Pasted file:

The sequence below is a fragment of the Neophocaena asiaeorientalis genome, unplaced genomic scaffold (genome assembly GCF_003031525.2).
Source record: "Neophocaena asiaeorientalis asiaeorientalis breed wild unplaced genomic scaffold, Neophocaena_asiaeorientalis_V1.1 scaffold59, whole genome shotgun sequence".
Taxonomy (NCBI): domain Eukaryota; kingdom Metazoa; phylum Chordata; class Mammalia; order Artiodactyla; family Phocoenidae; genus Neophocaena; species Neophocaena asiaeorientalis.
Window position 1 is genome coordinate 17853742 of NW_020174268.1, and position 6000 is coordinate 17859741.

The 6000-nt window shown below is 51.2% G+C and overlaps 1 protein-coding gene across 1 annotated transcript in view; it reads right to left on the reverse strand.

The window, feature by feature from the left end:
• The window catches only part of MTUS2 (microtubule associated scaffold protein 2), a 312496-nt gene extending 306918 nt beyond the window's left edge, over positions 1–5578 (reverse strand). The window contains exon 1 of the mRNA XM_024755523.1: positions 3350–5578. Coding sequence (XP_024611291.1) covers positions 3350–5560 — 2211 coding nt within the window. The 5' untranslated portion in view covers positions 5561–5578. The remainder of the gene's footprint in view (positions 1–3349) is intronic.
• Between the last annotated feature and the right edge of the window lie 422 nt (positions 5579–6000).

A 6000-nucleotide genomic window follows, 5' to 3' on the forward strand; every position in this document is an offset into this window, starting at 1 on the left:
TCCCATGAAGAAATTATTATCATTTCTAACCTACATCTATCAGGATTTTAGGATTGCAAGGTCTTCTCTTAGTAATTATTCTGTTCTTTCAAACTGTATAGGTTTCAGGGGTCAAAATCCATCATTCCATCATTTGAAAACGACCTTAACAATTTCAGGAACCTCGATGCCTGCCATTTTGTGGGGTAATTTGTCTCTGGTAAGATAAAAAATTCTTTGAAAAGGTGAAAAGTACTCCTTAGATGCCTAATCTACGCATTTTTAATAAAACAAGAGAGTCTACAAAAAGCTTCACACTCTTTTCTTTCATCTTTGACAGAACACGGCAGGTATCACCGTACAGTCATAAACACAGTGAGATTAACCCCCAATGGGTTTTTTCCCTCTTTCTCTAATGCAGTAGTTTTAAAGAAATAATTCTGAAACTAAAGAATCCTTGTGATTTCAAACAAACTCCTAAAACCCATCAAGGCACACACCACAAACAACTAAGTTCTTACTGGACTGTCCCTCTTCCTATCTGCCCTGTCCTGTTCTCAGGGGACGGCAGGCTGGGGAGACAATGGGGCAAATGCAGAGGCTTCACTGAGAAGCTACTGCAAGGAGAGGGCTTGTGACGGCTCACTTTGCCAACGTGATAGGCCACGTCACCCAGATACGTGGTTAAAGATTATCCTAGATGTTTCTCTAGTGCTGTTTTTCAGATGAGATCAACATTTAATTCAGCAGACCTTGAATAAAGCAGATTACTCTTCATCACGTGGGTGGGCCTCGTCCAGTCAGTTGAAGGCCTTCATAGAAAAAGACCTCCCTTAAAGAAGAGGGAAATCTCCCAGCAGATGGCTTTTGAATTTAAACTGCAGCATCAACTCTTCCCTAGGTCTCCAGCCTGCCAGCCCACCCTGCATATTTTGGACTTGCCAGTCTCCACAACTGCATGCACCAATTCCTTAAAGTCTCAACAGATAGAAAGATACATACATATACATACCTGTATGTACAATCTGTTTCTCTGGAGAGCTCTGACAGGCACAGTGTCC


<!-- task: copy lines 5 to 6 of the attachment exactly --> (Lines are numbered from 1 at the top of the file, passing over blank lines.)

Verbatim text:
The 6000-nt window shown below is 51.2% G+C and overlaps 1 protein-coding gene across 1 annotated transcript in view; it reads right to left on the reverse strand.

The window, feature by feature from the left end: